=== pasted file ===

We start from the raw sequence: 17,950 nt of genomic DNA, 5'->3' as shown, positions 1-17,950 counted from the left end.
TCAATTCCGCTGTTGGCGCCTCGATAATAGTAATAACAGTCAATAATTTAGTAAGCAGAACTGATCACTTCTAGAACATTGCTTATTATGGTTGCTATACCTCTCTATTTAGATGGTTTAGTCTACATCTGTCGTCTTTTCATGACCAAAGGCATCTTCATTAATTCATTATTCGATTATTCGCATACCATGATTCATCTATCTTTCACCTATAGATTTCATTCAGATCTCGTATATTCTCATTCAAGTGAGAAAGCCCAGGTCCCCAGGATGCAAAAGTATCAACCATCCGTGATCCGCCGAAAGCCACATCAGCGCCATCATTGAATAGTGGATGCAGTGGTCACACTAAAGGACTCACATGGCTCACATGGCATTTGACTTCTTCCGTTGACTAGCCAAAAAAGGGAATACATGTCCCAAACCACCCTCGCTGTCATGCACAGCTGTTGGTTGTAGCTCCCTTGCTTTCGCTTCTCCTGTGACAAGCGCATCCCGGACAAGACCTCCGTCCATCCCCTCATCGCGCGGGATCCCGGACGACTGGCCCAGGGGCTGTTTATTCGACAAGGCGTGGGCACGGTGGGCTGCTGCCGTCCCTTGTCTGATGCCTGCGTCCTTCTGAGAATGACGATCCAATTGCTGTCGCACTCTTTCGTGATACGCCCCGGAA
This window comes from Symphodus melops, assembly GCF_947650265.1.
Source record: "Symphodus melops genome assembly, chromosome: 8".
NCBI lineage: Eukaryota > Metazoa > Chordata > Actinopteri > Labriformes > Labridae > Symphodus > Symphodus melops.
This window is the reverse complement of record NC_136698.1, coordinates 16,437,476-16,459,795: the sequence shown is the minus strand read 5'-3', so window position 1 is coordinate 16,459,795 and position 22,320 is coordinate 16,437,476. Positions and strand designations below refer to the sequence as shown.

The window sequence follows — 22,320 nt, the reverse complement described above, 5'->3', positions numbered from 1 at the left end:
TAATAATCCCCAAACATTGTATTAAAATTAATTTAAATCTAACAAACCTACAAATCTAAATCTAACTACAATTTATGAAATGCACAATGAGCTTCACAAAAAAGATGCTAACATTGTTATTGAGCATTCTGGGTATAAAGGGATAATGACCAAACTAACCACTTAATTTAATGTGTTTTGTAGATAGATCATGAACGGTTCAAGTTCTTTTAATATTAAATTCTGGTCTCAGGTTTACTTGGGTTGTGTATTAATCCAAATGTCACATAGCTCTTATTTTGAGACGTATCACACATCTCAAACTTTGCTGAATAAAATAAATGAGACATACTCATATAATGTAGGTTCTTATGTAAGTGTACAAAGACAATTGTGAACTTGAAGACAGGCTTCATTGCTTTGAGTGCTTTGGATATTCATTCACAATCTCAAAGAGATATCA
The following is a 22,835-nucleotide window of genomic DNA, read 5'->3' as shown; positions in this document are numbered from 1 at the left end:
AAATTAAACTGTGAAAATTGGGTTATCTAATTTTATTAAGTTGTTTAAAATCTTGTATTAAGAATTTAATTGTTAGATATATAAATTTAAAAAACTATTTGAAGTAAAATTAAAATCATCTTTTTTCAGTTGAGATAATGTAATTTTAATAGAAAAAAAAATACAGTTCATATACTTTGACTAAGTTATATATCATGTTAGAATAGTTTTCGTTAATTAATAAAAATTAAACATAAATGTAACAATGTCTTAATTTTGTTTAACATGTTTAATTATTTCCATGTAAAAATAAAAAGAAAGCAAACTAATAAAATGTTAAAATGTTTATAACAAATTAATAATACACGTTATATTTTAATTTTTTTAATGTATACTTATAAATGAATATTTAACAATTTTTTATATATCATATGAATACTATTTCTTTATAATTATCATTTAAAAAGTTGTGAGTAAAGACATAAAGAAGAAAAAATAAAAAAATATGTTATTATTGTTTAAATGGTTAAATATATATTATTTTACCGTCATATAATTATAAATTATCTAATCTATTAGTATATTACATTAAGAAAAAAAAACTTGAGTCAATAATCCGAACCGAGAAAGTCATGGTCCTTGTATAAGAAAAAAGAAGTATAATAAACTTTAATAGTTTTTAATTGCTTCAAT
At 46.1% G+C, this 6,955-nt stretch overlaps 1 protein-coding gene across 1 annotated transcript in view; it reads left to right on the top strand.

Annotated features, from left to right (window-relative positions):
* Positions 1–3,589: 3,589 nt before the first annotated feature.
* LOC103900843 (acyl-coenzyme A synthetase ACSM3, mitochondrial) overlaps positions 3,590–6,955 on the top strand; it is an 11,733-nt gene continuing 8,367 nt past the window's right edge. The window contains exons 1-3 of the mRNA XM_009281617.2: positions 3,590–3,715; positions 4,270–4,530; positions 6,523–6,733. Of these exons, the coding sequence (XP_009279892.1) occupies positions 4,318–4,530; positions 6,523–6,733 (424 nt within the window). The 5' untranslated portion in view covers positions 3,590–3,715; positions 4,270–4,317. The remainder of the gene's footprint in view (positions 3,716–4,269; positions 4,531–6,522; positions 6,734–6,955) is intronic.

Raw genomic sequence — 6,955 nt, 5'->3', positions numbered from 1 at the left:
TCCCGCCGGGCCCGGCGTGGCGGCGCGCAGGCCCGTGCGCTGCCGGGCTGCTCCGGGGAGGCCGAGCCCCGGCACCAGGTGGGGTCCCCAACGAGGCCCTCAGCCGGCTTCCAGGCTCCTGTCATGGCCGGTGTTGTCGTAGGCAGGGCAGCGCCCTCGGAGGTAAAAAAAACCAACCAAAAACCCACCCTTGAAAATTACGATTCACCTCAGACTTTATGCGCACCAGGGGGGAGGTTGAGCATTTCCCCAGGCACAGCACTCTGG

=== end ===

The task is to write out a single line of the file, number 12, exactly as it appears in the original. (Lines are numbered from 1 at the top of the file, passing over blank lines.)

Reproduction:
Annotated features, from left to right (window-relative positions):